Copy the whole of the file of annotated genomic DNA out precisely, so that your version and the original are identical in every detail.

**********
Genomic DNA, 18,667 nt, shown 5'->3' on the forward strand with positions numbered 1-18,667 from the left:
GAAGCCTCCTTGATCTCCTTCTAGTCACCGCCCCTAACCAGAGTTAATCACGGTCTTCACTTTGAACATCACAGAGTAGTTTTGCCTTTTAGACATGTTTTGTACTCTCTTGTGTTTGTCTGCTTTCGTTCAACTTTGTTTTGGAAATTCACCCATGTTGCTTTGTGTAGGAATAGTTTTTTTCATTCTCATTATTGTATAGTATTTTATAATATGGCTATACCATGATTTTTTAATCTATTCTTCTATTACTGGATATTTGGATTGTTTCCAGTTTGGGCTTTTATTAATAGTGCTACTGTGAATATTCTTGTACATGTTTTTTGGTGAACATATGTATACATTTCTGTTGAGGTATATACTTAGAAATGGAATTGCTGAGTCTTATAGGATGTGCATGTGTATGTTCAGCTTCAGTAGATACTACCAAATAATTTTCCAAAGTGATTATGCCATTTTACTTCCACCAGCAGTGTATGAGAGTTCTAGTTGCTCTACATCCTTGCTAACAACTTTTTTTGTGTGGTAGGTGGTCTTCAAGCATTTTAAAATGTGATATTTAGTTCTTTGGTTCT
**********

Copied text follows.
Genomic DNA, 18,667 nt, shown 5'->3' on the forward strand with positions numbered 1-18,667 from the left:
GAAGCCTCCTTGATCTCCTTCTAGTCACCGCCCCTAACCAGAGTTAATCACGGTCTTCACTTTGAACATCACAGAGTAGTTTTGCCTTTTAGACATGTTTTGTACTCTCTTGTGTTTGTCTGCTTTCGTTCAACTTTGTTTTGGAAATTCACCCATGTTGCTTTGTGTAGGAATAGTTTTTTTCATTCTCATTATTGTATAGTATTTTATAATATGGCTATACCATGATTTTTTAATCTATTCTTCTATTACTGGATATTTGGATTGTTTCCAGTTTGGGCTTTTATTAATAGTGCTACTGTGAATATTCTTGTACATGTTTTTTGGTGAACATATGTATACATTTCTGTTGAGGTATATACTTAGAAATGGAATTGCTGAGTCTTATAGGATGTGCATGTGTATGTTCAGCTTCAGTAGATACTACCAAATAATTTTCCAAAGTGATTATGCCATTTTACTTCCACCAGCAGTGTATGAGAGTTCTAGTTGCTCTACATCCTTGCTAACAACTTTTTTTGTGTGGTAGGTGGTCTTCAAGCATTTTAAAATGTGATATTTAGTTCTTTGGTTCT